By Doctor Comrade
Steinberg, Ted. Gotham Unbound: The Ecological History of Greater New York. New York: Simon & Schuster, 2014. 517 pages.
Steinberg’s Gotham Unbound is a hefty examination of Greater New York’s ecological history from the first European settlement in 1609 to the devastation of Hurricane Sandy. The book’s thesis contravenes geographical determinism by arguing that the people who built the city also constructed its destiny through their “trust in a constant population and economic growth,” resulting in the most engineered environment on the planet and its attendant ecological hazards (xviii). The book’s sixteen chapters detail ecological transformations spurred by human settlers and the resultant impacts on animal and plant life. Steinberg also asserts that environmental consequences jumpstarted human reactions in a number of ways, often in the interests of preserving New York’s economic prospects and power.
Gotham Unbound describes the 400 years of New York’s ecological history since European settlement. The book is divided into four parts, which all share the central theme that the developers of New York believed that the area would provide endless growth. The first covers early European settlement by the British and Dutch and how “unlike their Native American counterparts, the colonists were bent on changing the very geography of the island” (22). The second describes the American transformation up to 1920, including how the 1811 grid plan imposed “rational geography” onto the “natural geography” of the land, leading to problems in drainage, waste, and biodiversity by continuing to make the island bigger through filling in underwater land (52). Part three covers the first eighty years of the twentieth century and how landscapers sacrificed Greater New York’s marshlands (183). The last part covers the rise of the environmental movement and the limits of urban development (284). In each section, Steinberg documents how efforts to develop the city devastated natural habitats as waterways became choked by increasing the size of the islands as well as various kinds of refuse. Ultimately, when nature resisted development through floods, mosquitoes, or Hurricane Sandy, Steinberg concludes that “high-density living… has resulted in a high-risk landscape” (326).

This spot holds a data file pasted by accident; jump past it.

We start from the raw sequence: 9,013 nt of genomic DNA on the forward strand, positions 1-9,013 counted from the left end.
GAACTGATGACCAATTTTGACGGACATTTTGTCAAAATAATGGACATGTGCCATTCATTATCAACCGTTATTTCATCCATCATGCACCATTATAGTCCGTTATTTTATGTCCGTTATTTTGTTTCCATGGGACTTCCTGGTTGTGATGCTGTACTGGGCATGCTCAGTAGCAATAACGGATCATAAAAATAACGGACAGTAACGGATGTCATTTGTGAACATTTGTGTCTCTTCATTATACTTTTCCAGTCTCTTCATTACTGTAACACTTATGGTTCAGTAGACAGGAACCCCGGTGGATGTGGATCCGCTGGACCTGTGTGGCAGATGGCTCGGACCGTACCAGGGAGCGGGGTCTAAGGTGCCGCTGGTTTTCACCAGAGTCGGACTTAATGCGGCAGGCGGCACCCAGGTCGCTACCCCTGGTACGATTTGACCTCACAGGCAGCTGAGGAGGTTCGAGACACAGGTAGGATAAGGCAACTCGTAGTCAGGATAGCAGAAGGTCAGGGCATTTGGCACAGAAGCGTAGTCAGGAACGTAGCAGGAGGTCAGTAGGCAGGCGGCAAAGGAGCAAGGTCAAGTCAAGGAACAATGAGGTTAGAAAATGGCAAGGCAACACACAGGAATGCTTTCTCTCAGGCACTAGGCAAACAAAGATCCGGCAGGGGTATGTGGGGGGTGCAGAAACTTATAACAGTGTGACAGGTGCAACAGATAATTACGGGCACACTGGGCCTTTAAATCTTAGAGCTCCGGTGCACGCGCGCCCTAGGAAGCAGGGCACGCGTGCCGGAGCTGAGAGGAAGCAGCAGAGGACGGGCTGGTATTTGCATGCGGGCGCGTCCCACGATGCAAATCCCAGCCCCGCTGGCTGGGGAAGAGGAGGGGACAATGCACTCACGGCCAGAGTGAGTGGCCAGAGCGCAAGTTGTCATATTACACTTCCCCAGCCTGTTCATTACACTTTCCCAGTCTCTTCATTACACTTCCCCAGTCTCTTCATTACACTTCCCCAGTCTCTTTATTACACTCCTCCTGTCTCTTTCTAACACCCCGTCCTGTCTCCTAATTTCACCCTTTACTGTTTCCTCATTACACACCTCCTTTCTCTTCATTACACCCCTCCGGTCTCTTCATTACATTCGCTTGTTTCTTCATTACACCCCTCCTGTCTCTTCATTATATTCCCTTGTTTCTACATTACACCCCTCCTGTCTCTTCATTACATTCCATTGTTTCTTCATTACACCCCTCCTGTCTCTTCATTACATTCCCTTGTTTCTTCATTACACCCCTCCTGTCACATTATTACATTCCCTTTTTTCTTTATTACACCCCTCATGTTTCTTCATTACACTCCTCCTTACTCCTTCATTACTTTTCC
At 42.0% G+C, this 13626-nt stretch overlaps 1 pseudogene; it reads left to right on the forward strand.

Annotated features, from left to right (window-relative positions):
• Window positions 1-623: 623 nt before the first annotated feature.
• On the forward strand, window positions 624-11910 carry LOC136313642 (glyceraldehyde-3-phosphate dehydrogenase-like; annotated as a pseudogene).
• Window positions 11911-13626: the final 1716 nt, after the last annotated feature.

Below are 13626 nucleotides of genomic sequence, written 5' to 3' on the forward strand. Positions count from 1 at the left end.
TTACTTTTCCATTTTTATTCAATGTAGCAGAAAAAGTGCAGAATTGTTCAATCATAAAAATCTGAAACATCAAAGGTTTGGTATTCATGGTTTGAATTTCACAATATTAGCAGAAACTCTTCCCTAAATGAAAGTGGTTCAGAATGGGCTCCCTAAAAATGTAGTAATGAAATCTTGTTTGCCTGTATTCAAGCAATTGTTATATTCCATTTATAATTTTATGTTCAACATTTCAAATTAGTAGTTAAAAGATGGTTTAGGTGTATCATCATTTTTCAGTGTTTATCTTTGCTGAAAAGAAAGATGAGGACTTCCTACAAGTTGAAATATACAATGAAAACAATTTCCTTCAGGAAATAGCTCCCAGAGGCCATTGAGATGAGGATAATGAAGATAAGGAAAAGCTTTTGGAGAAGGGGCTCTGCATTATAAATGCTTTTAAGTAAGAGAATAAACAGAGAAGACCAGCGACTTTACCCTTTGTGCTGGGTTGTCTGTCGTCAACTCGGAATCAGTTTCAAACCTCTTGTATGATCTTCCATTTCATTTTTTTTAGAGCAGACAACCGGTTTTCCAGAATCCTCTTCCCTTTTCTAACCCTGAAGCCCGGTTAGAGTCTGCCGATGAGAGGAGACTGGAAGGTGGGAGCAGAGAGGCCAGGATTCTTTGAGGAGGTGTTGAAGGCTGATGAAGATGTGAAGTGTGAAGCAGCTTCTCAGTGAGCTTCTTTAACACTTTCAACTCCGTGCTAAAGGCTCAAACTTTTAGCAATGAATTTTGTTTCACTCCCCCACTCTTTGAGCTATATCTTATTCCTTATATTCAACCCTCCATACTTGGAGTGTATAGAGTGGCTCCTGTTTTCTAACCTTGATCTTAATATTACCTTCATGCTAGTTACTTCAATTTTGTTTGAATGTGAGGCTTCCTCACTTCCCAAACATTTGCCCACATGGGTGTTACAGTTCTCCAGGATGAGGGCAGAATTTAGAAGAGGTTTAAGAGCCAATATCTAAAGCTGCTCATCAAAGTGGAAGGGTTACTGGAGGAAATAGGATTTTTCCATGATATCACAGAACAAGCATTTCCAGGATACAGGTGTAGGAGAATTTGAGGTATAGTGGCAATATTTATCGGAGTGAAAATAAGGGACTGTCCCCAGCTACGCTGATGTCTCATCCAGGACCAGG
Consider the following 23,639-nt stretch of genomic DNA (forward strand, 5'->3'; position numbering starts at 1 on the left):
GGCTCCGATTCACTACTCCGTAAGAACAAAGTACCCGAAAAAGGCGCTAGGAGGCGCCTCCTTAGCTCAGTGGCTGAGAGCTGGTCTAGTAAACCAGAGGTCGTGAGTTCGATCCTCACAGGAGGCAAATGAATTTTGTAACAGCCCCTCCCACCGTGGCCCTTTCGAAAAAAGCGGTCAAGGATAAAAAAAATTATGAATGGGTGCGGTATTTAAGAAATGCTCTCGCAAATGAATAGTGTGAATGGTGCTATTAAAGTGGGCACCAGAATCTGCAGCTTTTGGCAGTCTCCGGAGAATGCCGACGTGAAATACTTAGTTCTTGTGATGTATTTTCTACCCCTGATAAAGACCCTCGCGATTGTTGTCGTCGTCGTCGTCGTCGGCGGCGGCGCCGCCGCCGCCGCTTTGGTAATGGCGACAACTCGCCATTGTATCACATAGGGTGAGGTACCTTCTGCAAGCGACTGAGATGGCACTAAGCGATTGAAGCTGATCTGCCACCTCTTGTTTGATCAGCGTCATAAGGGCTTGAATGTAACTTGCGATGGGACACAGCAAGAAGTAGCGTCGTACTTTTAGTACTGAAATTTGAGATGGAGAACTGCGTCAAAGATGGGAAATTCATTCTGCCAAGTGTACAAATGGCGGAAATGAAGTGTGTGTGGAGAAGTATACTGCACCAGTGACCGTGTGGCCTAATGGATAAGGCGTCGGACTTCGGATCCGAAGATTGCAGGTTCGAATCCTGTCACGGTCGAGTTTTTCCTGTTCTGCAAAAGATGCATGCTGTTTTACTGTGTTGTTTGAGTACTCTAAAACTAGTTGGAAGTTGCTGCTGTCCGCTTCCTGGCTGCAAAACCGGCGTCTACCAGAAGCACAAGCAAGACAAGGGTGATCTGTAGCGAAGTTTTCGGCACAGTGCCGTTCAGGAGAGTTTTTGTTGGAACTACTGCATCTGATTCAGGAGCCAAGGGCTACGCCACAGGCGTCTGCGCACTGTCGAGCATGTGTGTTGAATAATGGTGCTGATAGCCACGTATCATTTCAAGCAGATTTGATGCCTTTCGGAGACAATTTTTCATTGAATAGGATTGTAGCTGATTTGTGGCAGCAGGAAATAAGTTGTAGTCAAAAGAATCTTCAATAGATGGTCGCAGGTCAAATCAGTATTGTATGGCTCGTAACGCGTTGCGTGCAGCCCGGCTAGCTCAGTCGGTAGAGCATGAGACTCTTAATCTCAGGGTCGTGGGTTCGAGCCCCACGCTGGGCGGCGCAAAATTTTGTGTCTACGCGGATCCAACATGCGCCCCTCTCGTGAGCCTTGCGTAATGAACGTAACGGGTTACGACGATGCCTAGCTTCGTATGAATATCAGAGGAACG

Steinberg’s potent critique of capitalism is backed by thousands of expertly deployed archival documents, including a bevy of maps, which Steinberg compares over time to illustrate both urban planning and marshland devastation. Firsthand accounts from each era also demonstrate how urban development’s ethos often eschewed environmental concerns with deadly consequences. Moreover, his analyses of development plans are crucial to his argument. More importantly, Steinberg successfully illustrates how ruthless capitalist developers ruthlessly exploited New York's geographic location and natural resources for the good of the merchant class. When nature "bit back," Steinberg illustrates how elites mobilized to protect their economic interests.
Yet Steinberg rigidly sticks to “ecological history,” often grouping millions of people into the category “New Yorkers” without explaining how ecology affected them in more problematic ways. At times, it seems more like political history, focusing on politicians and urban planners, and the result is “ordinary” New Yorkers get excluded. How did ecological change affect racial minorities and women? Chapters 13 and 15 address some class aspects of reforms, but otherwise these considerations are obvious oversights in an ecological history with such an urban focus.
Despite these shortcomings, Gotham Unbound should be required reading for prospective environmental historians, especially those interested in reinterpreting urban environments in the longue durée. Importantly, Steinberg challenges geographic determinism and usefully inverts it, which yields helpful historical insights into the built environment and its consequences.